Editorial: Is the XBone Destined to Become a Brick?

The name XBone also helps Microsoft win this important demographic.

With a man like this at the helm, the XBone is sure to be popular with the elusive pedophile audience.

When a console that can not make it into the Los Angeles Convention Center has a better E3 than one of the main draws, something is not right. Unfortunately for Microsoft, it was their new pride and joy, the XBone, that was outdone by the Ouya. To say that E3 was not kind to the XBone is quite the understatement. The damage done to Microsoft seemingly came from all angles, with a majority being self-inflicted. Not since Hitler unveiled his final solution have so many people cringed at the intentions of an organization. In what had to be an attempt to stop the hemorrhaging, Microsoft’s answers to XBone inquiries began to get a bit cloudy. Considering how confusing the new game-sharing policy is (I am still waiting for the flowchart on that one.) it should have been no surprise that other formerly simple ideas have been made just as confusing.

In a move that surely disappointed all five members of the Asian branch of the Microsoft Fan Club, the XBone will not launch in Asian countries this year. Hell, if things screw up even a little bit, they might not even get their hands on the biggest boner they have ever seen until 2015. This delayed launch may have to do with the fact that all 360s were built in China, so Microsoft may be rewarding the entire continent of Asia by not foisting this steaming turd on them this year. To add on to the mountain of disappointment, Microsoft is apparently region-locking the console so that it will not function outside of its country of purchase. Those five Japanese who are positively radiant about the XBone will sadly have to deal with a PS4 while they wait for Microsoft to get around to them.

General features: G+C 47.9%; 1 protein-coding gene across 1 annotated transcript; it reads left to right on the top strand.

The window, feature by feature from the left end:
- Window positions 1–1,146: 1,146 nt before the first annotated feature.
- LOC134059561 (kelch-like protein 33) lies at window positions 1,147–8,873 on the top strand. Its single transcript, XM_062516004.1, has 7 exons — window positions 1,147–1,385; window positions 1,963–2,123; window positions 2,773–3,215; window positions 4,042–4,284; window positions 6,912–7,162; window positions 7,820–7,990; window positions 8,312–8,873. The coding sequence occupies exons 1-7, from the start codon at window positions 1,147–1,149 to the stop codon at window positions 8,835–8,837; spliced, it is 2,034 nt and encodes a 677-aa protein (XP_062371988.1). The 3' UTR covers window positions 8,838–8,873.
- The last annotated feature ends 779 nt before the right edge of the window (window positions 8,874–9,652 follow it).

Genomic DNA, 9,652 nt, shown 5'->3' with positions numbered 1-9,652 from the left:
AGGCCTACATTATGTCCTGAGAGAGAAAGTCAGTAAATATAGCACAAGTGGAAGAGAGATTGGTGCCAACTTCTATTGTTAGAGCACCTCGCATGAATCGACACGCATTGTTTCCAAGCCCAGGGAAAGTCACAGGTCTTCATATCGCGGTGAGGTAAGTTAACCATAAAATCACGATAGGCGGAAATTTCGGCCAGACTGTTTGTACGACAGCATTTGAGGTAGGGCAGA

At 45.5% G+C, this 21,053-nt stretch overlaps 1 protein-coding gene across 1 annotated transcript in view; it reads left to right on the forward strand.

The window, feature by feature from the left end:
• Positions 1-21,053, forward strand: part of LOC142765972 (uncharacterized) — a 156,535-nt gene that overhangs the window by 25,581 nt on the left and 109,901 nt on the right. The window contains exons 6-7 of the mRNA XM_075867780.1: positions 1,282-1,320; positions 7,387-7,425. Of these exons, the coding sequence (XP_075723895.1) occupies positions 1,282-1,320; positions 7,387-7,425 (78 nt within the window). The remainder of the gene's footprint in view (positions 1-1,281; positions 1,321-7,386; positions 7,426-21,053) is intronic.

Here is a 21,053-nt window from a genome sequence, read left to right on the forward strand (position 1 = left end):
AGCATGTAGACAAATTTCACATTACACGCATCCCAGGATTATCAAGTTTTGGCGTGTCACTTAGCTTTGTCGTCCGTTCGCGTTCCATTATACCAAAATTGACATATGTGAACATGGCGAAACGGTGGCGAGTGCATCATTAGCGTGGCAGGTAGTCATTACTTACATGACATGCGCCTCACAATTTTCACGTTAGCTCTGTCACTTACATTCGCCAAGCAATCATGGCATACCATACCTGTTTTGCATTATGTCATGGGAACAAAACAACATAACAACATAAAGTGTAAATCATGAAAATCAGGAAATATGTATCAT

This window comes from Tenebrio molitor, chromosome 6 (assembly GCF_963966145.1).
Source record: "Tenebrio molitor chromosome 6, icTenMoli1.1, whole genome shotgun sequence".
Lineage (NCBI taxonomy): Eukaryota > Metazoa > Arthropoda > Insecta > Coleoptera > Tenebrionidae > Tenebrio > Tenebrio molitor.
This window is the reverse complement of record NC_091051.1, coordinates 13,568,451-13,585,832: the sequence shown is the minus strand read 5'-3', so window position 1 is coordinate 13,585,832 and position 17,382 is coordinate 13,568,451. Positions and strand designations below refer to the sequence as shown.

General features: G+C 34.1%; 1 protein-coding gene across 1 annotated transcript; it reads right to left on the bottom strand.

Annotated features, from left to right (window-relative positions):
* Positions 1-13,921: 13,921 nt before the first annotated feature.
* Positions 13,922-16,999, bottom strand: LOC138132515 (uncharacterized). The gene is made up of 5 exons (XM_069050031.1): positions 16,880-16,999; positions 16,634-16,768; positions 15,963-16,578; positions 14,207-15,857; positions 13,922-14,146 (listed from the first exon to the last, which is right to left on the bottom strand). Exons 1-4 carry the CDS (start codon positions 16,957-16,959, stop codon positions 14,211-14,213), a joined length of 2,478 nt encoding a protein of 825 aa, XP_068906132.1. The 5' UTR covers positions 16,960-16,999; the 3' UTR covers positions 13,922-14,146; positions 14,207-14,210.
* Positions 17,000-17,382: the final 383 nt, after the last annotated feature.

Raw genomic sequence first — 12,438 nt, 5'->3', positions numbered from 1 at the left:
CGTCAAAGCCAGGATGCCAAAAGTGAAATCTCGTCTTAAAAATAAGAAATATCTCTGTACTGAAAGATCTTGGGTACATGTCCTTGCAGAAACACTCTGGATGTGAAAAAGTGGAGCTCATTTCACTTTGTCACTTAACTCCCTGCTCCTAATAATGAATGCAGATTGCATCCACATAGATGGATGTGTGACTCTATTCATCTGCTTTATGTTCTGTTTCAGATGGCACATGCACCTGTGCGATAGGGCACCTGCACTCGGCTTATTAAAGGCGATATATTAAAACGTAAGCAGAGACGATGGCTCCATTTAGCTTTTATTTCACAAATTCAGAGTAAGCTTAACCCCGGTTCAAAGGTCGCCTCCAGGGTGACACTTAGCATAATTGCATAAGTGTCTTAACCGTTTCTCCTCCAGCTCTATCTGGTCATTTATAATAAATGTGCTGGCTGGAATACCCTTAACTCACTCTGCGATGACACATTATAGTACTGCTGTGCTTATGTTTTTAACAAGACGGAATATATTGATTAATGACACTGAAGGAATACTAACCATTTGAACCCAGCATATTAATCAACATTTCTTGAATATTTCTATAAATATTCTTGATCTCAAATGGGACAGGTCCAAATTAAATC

People that are not part of the initial twenty-one markets are not the only victims of this region-locking, however. Those poor fools who had intentions of traveling with their XBone to other countries may be treated the same as importers it appears. When asked what region-locking meant for the “always connected” XBone, Microsoft served up this statement:

While the console itself is not geographically restricted, a user’s Xbox Live account, content, apps and experiences are all tied to the country of billing and residence.

So I am able to use my XBone in other countries, just not my Xbox Live account? That is great news, except for one thing, the XBone needs to connect to Xbox Live every twenty-four hours for authentication. This leads me to believe that if I move to Mexico (a country that is part of the initial launch market), I will have to repurchase all of my games because they are tied to an American Xbox Live account. Also, because of my American Xbox Live account not working in another country, I will not be able to deauthorize my previously purchased games until I travel back to the USA.

Like a bisexual.

As great as people thought Wednesday’s announcement was, it is important to remember that policy changes go both ways.